The Marriage of a Young Stockbroker

The Marriage of a Young Stockbroker

Theatrical release poster
Directed by Lawrence Turman
Produced by Lawrence Turman
Written by Lorenzo Semple Jr
Charles Webb
Starring Richard Benjamin
Joanna Shimkus
Elizabeth Ashley
Adam West
Patricia Barry
Music by Fred Karlin
Cinematography László Kovács
Edited by Fredric Steinkamp
Distributed by 20th Century Fox
Release dates
  • August 19, 1971 (1971-08-19)
Running time
95 minutes
Country United States
Language English
Budget $2,230,000[1] or $1.5 million[2]

The Marriage of a Young Stockbroker is an American romantic comedy-drama film released in 1971, based on a novel of the same title by Charles Webb. It was directed and produced by Lawrence Turman, whose credits most notably include producing 1967's high-grossing hit The Graduate, which also was adapted from a book by Webb.

It stars Richard Benjamin in the title role and Joanna Shimkus as his beleaguered wife, with Adam West, Elizabeth Ashley, Patricia Barry, and Tiffany Bolling in supporting roles.


The story mainly deals with the crumbling marriage of William Alren (Richard Benjamin) and his wife Lisa (Joanna Shimkus), and how William uses voyeurism and extra-marital affairs to "spice up" his marriage. William gives up his career as a stockbroker, and takes up voyeurism full-time.

After putting up with her husband's various dalliances, Lisa is advised by her outspoken sister Nan (Elizabeth Ashley) to get a divorce. Nan's own marriage to Chester (Adam West) is in no better shape than Lisa's and equally on the rocks. The film ends with William and Lisa reunited, but not before Lisa finally gets "revenge" on her husband.

Critical reception

Critic Leonard Maltin felt that while the film was a "humorous and sad depiction of marital breakdown," the cast was let down by a script that "seems uncertain as to what point it wants to drive across" (Maltin, 1991: 769). Steven Scheuer concurred somewhat, saying that while the film was "occasionally amusing" it also tended to be "generally heavy-handed" (Scheuer, 1990: 672).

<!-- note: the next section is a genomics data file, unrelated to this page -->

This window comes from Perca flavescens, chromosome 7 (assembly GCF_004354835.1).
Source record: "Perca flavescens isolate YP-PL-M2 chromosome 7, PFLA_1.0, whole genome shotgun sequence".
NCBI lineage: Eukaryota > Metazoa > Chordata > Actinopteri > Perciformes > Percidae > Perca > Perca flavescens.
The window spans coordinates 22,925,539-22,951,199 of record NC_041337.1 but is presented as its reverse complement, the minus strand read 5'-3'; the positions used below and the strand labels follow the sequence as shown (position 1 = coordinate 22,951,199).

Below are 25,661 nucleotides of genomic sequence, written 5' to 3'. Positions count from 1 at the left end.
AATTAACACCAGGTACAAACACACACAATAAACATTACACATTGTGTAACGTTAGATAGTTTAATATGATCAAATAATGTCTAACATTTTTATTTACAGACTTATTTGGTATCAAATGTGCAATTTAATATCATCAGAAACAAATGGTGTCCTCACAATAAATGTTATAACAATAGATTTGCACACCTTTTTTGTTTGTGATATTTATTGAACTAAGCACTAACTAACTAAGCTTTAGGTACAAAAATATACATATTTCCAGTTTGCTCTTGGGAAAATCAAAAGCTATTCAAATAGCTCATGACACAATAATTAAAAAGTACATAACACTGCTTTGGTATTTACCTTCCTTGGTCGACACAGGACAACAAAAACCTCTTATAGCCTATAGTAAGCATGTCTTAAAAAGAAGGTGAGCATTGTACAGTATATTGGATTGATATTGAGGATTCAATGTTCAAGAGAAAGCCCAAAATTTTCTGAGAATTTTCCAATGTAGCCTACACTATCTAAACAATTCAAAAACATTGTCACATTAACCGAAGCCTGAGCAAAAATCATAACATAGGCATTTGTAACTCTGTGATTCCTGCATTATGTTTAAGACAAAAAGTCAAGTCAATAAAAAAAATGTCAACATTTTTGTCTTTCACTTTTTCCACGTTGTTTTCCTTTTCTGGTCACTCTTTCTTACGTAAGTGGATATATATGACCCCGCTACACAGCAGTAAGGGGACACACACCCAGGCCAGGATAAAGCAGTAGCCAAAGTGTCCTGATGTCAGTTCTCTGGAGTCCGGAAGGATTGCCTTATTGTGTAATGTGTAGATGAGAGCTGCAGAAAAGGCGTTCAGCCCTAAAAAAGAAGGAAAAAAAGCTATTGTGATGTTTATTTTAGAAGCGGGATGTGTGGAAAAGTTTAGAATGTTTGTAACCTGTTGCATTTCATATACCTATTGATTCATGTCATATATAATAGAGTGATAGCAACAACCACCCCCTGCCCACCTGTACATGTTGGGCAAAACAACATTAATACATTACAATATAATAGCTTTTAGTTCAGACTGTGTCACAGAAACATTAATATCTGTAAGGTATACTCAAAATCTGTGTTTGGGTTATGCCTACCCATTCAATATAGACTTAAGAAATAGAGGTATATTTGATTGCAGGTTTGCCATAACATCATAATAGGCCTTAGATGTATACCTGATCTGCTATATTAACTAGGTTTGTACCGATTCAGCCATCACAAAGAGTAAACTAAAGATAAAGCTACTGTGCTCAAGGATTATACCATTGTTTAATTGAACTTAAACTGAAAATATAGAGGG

Roger Greenspun generally found the picture to be miscast, especially Richard Benjamin, feeling that while he is "a good comedian [he is] miscast [in this role]" (Greenspun, 1971). He also thought it closer to an "unsuccessful television pilot" than a movie, in terms of its treatment of themes such as "sexual mechanics, the mechanics of marital supremacy, [and] the nuclear family as a machine for getting on in the suburbs" (Greenspun, 1971). Leslie Halliwell called it a "sardonic adult comedy of the battle of the sexes" (Halliwell, 2000: 522).

See also



  1. Solomon, Aubrey. Twentieth Century Fox: A Corporate and Financial History (The Scarecrow Filmmakers Series). Lanham, Maryland: Scarecrow Press, 1989. ISBN 978-0-8108-4244-1. p256
  2. But They Still Say 'Larry Who?': They Say 'Larry Who?' By ALJEAN HARMETZHOLLYWOOD.. New York Times (1923-Current file) [New York, N.Y] 24 Jan 1971: D13.
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